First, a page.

Granules enriched with anammox bacteria are essential in enhancing the treatment of ammonia-rich wastewater, but little is known about how anammox bacteria grow and multiply inside granules. Here, we combined metatranscriptomics, quantitative PCR and 16S rRNA gene sequencing to study the changes in community composition, metabolic gene content and gene expression in a granular anammox reactor with the objective of understanding the molecular mechanism of anammox growth and multiplication that led to formation of large granules. Size distribution analysis revealed the spatial distribution of granules in which large granules having higher abundance of anammox bacteria (genus Brocadia) dominated the bottom biomass. Metatranscriptomics analysis detected all the essential transcripts for anammox metabolism. During the later stage of reactor operation, higher expression of ammonia and nitrite transport proteins and key metabolic enzymes mainly in the bottom large granules facilitated anammox bacteria activity. The high activity resulted in higher growth and multiplication of anammox bacteria and expanded the size of the granules. This conceptual model for large granule formation proposed here may assist in the future design of anammox processes for mainstream wastewater treatment.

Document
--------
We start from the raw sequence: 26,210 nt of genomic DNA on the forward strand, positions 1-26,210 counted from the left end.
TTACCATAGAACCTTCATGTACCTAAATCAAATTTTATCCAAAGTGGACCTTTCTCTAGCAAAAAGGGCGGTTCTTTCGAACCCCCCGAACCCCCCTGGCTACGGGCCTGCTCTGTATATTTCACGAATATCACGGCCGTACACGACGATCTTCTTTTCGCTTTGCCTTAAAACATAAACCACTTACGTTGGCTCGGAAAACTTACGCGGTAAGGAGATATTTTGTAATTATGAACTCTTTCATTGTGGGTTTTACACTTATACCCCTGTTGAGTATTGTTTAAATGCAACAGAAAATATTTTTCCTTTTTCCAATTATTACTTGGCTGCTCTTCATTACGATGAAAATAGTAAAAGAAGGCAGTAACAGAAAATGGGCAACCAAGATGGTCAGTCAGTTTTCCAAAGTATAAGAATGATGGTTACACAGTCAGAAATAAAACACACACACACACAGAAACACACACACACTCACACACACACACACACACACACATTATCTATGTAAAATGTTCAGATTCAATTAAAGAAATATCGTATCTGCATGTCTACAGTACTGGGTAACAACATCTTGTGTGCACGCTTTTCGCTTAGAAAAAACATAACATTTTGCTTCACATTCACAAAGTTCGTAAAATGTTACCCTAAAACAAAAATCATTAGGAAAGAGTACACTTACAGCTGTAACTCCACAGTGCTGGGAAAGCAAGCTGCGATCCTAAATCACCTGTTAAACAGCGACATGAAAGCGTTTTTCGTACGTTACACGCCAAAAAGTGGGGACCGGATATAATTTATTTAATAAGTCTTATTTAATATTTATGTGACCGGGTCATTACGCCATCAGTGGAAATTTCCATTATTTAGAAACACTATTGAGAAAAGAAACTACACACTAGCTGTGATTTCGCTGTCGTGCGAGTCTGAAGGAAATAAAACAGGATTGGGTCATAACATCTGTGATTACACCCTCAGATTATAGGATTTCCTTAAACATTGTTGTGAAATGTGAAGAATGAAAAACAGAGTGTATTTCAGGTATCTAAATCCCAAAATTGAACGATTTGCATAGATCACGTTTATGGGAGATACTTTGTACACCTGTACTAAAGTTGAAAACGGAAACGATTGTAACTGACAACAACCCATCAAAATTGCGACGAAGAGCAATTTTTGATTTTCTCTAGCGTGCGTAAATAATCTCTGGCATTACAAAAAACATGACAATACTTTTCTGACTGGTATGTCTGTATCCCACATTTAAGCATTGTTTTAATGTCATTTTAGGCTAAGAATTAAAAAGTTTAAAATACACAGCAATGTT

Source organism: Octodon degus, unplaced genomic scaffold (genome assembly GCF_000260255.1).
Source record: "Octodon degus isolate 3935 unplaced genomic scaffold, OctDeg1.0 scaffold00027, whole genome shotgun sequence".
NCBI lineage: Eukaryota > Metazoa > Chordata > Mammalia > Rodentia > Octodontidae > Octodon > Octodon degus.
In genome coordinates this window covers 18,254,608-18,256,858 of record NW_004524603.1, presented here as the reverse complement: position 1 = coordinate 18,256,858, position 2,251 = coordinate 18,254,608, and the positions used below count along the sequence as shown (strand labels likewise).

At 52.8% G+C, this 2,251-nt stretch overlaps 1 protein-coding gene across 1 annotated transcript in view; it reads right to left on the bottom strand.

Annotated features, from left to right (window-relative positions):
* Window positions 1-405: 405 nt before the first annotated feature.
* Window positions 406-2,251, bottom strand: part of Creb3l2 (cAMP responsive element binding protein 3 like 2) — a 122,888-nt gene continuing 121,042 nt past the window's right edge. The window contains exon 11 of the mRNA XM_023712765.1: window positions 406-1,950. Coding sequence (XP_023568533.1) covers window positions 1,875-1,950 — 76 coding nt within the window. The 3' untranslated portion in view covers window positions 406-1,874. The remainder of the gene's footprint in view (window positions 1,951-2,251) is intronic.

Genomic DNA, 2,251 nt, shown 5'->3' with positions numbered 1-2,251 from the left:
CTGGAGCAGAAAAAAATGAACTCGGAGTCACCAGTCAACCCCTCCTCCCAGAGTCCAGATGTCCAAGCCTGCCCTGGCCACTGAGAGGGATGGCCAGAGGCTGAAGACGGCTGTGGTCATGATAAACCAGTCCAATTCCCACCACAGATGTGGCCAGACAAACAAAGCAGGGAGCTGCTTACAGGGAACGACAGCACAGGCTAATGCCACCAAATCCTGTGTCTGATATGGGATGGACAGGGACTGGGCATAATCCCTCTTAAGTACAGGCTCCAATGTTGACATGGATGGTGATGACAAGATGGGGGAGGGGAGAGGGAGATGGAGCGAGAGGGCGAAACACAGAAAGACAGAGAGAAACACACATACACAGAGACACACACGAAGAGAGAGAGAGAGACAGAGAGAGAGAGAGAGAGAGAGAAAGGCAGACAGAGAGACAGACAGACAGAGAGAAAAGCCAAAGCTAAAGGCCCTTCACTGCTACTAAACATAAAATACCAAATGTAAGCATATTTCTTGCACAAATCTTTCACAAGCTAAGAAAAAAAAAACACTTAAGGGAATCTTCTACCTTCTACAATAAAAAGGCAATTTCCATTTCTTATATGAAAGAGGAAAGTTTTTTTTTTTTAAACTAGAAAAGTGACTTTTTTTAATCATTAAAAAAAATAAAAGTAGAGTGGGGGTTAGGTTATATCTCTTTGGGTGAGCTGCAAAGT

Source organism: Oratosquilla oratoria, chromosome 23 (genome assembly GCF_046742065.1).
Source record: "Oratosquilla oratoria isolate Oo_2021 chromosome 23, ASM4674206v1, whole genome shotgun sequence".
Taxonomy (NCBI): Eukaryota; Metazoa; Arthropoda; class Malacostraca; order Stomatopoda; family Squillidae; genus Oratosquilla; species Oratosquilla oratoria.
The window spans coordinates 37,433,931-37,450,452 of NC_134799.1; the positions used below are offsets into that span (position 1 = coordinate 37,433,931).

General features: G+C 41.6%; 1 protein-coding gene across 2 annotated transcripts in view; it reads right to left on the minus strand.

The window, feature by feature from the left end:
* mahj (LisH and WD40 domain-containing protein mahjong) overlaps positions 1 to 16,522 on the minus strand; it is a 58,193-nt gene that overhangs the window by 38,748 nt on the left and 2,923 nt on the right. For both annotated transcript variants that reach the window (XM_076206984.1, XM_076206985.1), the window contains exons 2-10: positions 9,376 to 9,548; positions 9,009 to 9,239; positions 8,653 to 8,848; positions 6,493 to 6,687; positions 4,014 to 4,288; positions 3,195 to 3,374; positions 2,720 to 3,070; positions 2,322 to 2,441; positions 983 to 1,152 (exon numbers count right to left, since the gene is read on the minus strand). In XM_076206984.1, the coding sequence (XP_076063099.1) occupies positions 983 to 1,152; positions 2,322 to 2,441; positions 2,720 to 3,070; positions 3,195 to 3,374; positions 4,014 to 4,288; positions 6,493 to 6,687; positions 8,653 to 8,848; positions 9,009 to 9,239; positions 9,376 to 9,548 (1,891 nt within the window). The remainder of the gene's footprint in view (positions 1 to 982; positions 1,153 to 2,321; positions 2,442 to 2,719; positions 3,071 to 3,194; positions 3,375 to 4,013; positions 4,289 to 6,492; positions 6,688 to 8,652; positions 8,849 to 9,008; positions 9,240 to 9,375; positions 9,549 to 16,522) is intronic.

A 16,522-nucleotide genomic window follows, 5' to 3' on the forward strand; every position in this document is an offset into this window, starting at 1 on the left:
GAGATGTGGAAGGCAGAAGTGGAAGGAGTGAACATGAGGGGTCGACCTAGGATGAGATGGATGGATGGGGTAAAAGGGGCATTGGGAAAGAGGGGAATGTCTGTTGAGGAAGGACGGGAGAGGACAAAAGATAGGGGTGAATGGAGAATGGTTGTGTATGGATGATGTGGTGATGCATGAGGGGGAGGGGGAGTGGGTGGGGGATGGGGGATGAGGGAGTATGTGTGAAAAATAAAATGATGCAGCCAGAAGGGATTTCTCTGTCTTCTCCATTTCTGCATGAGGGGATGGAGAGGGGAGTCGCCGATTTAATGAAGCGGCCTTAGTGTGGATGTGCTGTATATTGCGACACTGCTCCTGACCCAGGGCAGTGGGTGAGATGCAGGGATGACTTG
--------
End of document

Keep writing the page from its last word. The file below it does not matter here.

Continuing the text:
Bibliographical noteKAUST Repository Item: Exported on 2020-10-01
Acknowledged KAUST grant number(s): CRG_R2_13_SAIK_KAUST_1
Acknowledgements: This research was funded by Competitive Research Grant (CRG_R2_13_SAIK_KAUST_1) from King Abdullah University of Science and Technology (KAUST). Special thanks are extended to Shan Sun for assisting with the qPCR analysis and Academic Writing Service Team at KAUST for making illustration figure and animation. We also thank Shahjahan Ali and colleagues in the Bioscience Core Laboratory at KAUST for their support in metatranscriptome sequencing on the Illumina HiSeq and in 16S rRNA gene sequencing on the Ion Torrent PGM. A portion of the bioinformatics analyses was supported by a grant to Juniata College from the Howard Hughes Medical Institute (http://www.hhmi.org) through the Precollege and Undergraduate Science Education Program.